A plan letting information technology companies avoid paying a levy on recordable CD-ROMs has been denounced as a bureaucratic waste of business energy and tax dollars.

“”It seems totally unnecessary to create these types of regimes,”” John Reid, president of the Canadian Advanced Technology Alliance

said Tuesday of the final version of the so-called zero-rate scheme.

Still, Reid said it’s a “”victory”” that the industry will have a way of getting out of the levy.

However, Barbara Caplan, senior counsel for Hewlett-Packard Canada and spokesman for the Canadian Coalition for Fair Digital Access — which includes major computer manufacturers like HP, Dell and retailers like Futureshop — is less generous about the exemption.

“”We’re not endorsing it in any way,”” she said.

Their comments came after Ottawa and the music industry-backed Canadian Private Copying Collective (CPCC) officially rejected the IT industry’s call to drop the levy. Instead The CPCC said it will allow software and technology companies to apply for levy exemptions.

To get the exemption, companies have to register online with the collective; report annually on their quantity, sources and use of digital recordable media; and pay a $60 annual administration fee ($15 for non-commercial companies).

In addition, companies can only buy recordable CDs from the collective’s approved reseller list.

Otherwise, whatever recordable media they buy will include the levy, which goes to the CPCC for distribution to Canadian musicians, songwriters and music publishers. Since 1999 it has collected $28 million in royalties, largely from sales of audio media. The royalties are to compensate for lost music sales due to copying by consumers.

The levy has brought out the ire of the IT industry because this year a new levy has been proposed to extend to CD-Rs, CD-RWs, recordable DVDs and memory in MP3 players.

The zero-rate exemption plan will start this summer when the federal Copyright Board sets the levy for 2003-2004.

“”It’s a victory,”” said Reid, whose association has been trying to find a way for business to do away with the levy, “”but one with so much red tape built into it, it adds to the cost of doing business.””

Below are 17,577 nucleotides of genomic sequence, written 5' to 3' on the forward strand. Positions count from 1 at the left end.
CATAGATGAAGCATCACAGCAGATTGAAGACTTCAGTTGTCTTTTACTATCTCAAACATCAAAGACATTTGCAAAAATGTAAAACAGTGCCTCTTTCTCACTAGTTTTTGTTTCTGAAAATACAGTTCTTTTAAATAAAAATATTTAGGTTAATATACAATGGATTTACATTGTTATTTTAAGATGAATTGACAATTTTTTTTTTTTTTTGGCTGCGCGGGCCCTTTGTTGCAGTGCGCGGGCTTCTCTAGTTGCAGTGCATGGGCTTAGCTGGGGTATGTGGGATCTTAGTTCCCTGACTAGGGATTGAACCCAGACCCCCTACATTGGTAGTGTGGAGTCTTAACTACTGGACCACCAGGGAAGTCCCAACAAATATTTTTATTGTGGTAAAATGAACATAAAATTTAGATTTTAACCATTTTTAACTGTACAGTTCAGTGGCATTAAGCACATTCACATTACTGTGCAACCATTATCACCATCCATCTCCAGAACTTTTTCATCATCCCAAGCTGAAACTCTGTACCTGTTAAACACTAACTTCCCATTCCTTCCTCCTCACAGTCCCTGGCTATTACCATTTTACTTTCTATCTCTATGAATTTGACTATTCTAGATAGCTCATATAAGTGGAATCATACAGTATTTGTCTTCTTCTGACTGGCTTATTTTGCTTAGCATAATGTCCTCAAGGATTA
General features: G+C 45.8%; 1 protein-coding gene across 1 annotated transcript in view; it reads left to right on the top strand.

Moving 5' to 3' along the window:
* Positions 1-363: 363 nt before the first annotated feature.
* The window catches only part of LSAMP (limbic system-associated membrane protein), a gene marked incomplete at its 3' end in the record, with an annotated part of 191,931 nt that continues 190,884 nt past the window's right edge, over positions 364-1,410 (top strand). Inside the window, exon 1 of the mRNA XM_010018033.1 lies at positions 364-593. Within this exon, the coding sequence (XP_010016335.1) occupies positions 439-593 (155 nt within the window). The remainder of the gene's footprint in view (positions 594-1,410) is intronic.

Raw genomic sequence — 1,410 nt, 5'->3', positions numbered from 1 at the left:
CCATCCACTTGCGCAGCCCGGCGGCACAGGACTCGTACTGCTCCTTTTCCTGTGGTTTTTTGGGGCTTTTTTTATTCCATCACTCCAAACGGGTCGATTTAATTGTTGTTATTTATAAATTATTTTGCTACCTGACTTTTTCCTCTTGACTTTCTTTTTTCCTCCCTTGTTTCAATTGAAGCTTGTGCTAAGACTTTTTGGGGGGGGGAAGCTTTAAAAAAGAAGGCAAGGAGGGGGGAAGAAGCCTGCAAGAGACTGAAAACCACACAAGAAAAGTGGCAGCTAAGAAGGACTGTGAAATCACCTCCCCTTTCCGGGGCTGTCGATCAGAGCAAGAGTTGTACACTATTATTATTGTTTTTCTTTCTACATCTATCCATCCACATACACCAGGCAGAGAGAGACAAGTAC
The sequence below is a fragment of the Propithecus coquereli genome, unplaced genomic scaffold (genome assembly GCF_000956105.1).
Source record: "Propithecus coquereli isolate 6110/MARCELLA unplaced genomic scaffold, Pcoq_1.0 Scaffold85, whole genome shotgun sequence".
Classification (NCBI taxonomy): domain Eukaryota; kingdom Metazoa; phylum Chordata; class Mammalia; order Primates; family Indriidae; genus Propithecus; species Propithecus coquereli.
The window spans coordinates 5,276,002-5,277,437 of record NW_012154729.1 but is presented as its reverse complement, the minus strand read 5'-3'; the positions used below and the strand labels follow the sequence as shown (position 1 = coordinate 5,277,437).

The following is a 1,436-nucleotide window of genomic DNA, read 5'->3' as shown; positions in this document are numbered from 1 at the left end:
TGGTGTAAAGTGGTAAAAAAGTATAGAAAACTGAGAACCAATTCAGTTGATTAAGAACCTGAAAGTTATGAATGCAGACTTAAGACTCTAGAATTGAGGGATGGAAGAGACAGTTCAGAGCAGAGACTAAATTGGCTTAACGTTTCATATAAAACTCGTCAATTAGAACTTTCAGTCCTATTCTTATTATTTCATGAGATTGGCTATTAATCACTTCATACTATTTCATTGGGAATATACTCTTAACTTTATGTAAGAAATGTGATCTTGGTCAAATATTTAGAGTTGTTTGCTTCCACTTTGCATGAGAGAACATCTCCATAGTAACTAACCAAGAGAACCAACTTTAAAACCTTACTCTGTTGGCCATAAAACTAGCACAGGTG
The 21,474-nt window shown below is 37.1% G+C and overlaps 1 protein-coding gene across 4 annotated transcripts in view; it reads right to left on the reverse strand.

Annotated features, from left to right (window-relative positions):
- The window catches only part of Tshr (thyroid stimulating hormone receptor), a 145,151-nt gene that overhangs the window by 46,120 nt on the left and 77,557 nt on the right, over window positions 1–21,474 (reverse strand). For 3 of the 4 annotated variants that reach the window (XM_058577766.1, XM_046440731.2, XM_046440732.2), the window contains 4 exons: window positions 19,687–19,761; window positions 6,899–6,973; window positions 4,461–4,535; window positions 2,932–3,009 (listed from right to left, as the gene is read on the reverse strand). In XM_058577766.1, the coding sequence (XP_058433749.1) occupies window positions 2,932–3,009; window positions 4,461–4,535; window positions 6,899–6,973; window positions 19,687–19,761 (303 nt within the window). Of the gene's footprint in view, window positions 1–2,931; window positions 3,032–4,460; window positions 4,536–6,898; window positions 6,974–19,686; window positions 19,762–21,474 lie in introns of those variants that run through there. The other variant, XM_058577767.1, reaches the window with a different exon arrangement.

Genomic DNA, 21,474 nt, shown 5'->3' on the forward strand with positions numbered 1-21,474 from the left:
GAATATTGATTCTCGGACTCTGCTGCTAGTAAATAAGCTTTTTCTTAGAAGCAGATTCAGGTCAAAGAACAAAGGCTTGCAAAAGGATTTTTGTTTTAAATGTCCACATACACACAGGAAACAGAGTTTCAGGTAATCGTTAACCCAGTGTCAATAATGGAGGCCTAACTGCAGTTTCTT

“”It’s not a very elegant way of solving the problem, which is a levy that shouldn’t be there in the first place.””

But a spokesman for the Toronto chapter of the Canadian Information Processing Society says the zero-rate plan is a sop to business but one that hurts IT consultants and programmers who use digital media for backups.

“”It’s a little bit of gamesmanship to take the biggest opposition out of the way so they don’t complain as loudly about the levy,”” he said.

“”You have to do a fair amount of paper work. It screws up your purchasing plans because you can’t use your supplier.””

Both the alliance and Black believe the plan will lead to Canadians buying digital recordable supplies from south of the border. In a press release, alliance spokesman Dave Paterson wrote that “”members are reminded they can avoid the levy by importing CD-ROMs directly for their own use.””

“”People will just buy their (recordable) CDs in the ‘States and bring them up here,”” said Black.

“The requirements set by CPCC for participation in the zero-rating program are reasonable and necessary,” replied collective spokesman David Basskin.

“For the convenience of those wishing to use the program, companies are able to register online and to report online. It’s not reasonable to suggest that CPCC should establish a program allowing buyers of blank media to be excused from the obligation to pay a legally sanctioned levy with absolutely no control and no reporting requirements.”

“It’s difficult to understand the concern expressed by Rob Black of CIPS that the program will in some way hurt consultants. Any registered business, whether it is an individual proprietorship, partnership or incorporated company can qualify to participate in the zero-rating program.

“Naturally, CPCC would be pleased to hear from CIPS to clarify what its concerns are. CIPS was provided earlier with copies of the detailed information concerning the revised and expanded program, but has not made its concerns known to CPCC.”

“Finally, it’s important to point out that CPCC’s zero-rating program was voluntarily established originally in 1999, when the levy came into effect. It is a serious, long-term initiative both in its original and its revised form and there is no basis for dismissing this initiative as “”gamesmanship and maneuvering””.

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